A champagne breakfast on a beer budget isn't a tough feat to pull off, if you know how to do it. Case in point
is finding first-class Italian food with a tasty selection that's of inverse proportion to the thickness of your
wallet. Fortunately, Rigoletto's, located on 100th Avenue across from the Freemason’s Hall, is a great find. They
serve family-style, hearty Italian food that is good to the palate and the purse.
What’s On the Plate?
No matter what your taste in pasta is, Rigoletto’s will have something to suit. From baked lasagna or penne with
chicken or a variety of pastas with seafood; the choices are plentiful. If you feel like select cuts of meat you’ve
got your choice of steak, chicken, salmon and shrimp. There is also a good variety of salads, soup and dessert;
most popularly, the delicate and delicious tiramisu.
Have the Family Over
If you have a family reunion coming up, or just a special event, this causal and cost-effective restaurant will
fit the bill nicely. They’ll also help organize special intimate dinners and corporate functions as well. Rigoletto’s
has great food, a good wine list, and won’t break the bank."
||ABOUT THE OPERA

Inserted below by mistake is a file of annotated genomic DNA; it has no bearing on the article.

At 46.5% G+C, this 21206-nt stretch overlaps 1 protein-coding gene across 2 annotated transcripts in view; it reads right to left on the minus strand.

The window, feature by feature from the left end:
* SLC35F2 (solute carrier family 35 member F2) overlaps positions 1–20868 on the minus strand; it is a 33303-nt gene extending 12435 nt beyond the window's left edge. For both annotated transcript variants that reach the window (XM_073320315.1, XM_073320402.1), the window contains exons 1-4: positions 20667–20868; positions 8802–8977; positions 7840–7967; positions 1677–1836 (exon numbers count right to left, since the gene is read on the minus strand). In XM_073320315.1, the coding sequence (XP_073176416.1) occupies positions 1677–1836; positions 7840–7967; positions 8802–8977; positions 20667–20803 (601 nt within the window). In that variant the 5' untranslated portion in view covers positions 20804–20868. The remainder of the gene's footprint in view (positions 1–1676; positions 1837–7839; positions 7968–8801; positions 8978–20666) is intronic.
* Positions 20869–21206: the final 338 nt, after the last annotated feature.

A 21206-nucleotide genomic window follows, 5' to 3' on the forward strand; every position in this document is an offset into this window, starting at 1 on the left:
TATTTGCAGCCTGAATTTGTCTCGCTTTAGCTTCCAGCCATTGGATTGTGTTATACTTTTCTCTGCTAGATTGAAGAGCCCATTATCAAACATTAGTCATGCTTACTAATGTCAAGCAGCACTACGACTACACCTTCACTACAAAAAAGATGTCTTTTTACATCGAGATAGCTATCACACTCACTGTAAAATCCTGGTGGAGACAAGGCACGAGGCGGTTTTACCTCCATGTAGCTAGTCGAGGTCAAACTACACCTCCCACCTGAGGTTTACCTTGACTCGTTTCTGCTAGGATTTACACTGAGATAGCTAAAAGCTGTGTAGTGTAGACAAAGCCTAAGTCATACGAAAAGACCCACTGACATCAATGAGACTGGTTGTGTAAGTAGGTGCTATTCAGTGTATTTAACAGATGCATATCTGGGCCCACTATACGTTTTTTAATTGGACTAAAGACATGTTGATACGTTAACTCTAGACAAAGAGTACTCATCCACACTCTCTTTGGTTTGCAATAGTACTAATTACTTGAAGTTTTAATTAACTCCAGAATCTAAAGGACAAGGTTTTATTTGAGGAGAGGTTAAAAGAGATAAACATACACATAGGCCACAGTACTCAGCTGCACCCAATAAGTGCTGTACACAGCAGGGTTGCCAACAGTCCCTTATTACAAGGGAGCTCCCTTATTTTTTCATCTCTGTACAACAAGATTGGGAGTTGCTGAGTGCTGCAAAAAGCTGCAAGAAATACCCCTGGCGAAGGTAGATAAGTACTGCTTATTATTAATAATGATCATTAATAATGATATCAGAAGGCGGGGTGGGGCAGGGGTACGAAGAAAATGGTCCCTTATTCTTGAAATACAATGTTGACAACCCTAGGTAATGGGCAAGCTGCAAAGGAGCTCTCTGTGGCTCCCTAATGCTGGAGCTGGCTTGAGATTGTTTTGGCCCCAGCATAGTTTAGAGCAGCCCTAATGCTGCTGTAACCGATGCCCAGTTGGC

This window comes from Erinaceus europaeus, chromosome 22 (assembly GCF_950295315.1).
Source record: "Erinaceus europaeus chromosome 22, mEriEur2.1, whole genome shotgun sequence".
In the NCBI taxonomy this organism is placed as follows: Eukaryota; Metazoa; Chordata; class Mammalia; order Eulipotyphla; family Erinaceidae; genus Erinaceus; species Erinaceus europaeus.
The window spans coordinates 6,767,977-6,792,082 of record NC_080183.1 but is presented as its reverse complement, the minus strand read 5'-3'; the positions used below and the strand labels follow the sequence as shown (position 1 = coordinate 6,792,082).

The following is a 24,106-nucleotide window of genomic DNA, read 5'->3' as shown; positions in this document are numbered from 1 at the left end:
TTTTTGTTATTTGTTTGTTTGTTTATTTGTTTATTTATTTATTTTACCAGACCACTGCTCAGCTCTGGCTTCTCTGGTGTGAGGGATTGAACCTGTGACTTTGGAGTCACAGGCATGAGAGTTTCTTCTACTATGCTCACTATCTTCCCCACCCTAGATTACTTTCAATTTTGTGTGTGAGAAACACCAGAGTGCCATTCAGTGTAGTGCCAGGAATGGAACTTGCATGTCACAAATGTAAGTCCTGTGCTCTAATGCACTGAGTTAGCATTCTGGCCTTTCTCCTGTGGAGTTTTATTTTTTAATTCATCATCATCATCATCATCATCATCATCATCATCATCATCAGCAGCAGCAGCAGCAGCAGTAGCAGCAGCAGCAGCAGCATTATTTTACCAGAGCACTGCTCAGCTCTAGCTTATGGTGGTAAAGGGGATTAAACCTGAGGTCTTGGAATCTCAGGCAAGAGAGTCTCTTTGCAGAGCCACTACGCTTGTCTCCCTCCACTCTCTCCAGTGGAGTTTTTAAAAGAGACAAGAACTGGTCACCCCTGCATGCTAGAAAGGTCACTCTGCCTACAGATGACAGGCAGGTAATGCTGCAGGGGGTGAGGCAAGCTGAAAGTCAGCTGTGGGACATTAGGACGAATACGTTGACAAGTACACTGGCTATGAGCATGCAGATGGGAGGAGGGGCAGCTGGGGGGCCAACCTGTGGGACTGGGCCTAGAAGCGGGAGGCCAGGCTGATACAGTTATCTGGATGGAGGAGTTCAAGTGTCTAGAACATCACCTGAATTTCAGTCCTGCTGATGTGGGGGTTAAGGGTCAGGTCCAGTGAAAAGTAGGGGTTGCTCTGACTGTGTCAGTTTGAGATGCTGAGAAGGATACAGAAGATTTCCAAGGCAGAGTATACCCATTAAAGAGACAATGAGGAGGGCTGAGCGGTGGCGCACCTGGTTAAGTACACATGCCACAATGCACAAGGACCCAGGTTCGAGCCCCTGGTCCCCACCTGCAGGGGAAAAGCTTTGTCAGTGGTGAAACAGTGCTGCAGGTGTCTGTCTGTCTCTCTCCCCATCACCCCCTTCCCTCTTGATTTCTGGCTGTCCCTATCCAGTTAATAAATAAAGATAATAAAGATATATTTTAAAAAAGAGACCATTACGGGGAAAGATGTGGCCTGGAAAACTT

Rigoletto is an opera in three acts by Giuseppe
Verdi. The Italian libretto was written by Francesco Maria Piave based on the play Le roi s'amuse by Victor Hugo.
It was first performed at La Fenice in Venice on March 11, 1851. It is considered by many to be the first of the
operatic masterpieces of Verdi's middle-to-late career.
As a staple of the standard operatic repertoire, it appears as number nine on Opera America's list of the 20 most-performed
operas in North America.
Wikipedia, The Free Encyclopedia
Stories of the Operas
Composer: Giuseppe Verdi
Mantua, 1500s. At his palace, the Duke lightheartedly boasts to his courtiers of amorous conquests, escorting Countess
Ceprano, his latest prize, to a private chamber as his hunchback jester, Rigoletto, makes fun of her husband. Marullo
announces that Rigoletto is suspected of keeping a mistress, and Ceprano plots with the courtiers to punish the
hated buffoon. Attention is diverted when Monterone, an elderly nobleman, enters to denounce the Duke for seducing
his daughter. Ridiculed by Rigoletto and placed under arrest, Monterone pronounces a curse on both the Duke and
On his way home that night, Rigoletto broods on Monterone's curse. Rejecting the services offered by Sparafucile,